Graphic of the title of the article with an image of Earth in the background: "The importance of being good data stewards: Reflections from a community-responsive evaluation in a global context"

Isabel Marsh HeadshotImagine a team of 35 people conducting 95 data collection events in three countries and three different languages. How can they stay on the same page while still being responsive to communities’ perspectives? 

We recently completed a sustainability assessment of three former U.S. Department of Agriculture (USDA) Food for Progress projects. Our clients for this project were the University of Minnesota Stakman-Borlaug Center (SBC) and the USDA Foreign Agricultural Service. We provided them with our evaluation and data collection expertise. We wanted to answer questions like, what existing conditions are needed for sustainability? What factors of the project’s design and implementation lead to sustainability? And, to what extent have project activities and impact continued?

USDA will use learnings from this evaluation to re-design its programming, including agriculture interventions that ultimately lead to expanded markets, increased trade, and overall improved outcomes for farmers in developing countries. We were successful in this endeavor thanks to the use of some of our most powerful tools:

  • The Improve Group’s Community-Responsive ApproachSM
  • Strong data management practices

Through our community-responsive approach, we engaged project stakeholders across Guatemala, Sri Lanka, and Benin during the design of the project. Their early engagement was key to building relationships and gaining trust. Stakeholder input helped us make the research meaningful to communities while minimizing the extractive nature of our work. We honored stakeholders’ contributions by sharing them across teams and ensuring our work abided by their recommendations.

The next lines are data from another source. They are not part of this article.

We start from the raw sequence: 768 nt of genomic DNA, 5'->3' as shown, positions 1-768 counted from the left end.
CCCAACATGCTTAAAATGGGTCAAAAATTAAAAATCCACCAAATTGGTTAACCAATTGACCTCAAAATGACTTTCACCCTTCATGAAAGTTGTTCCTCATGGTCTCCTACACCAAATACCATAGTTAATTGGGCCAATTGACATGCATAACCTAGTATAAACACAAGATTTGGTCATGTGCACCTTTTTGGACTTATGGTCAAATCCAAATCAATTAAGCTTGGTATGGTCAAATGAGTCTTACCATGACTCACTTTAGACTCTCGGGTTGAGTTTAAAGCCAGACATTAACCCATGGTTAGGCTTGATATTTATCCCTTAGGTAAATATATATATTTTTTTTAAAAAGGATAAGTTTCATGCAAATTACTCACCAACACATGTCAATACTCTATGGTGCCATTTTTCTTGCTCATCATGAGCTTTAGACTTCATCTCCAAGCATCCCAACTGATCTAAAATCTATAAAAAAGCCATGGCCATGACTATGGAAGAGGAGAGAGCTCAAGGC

For example, per stakeholder recommendation, we used engaging and inclusive data collection methods like Image Grouping. This approach serves diverse types of people who might express ideas more visually or who have different literacy levels. Our workshops also included a reflection space. Participants reflected on gains and learnings from projects and how these can be part of their future.

Similarly, we brought expertise in large-scale data management to the team. We created and shared guidebooks on how to responsibly perform data management. These guidebooks were the cohesive thread across the three-country teams. They enabled us to convey the importance of different data management practices, such as naming conventions, storage practices, logistics of events, and collection of demographic data. Our data management practices also enabled a smooth, cohesive analysis process across the three sites, which ensured we uplifted the voices of participating communities. 

This project reaffirmed the value of engaging stakeholders early in a project because that led to reliable data and better relationships. It also demonstrated the importance of rigorous data management for complex studies, because our teams were able to work cohesively regardless of their location and backgrounds. In all, the combination of responsiveness to community perspective and a systematic approach to data management was key to our success.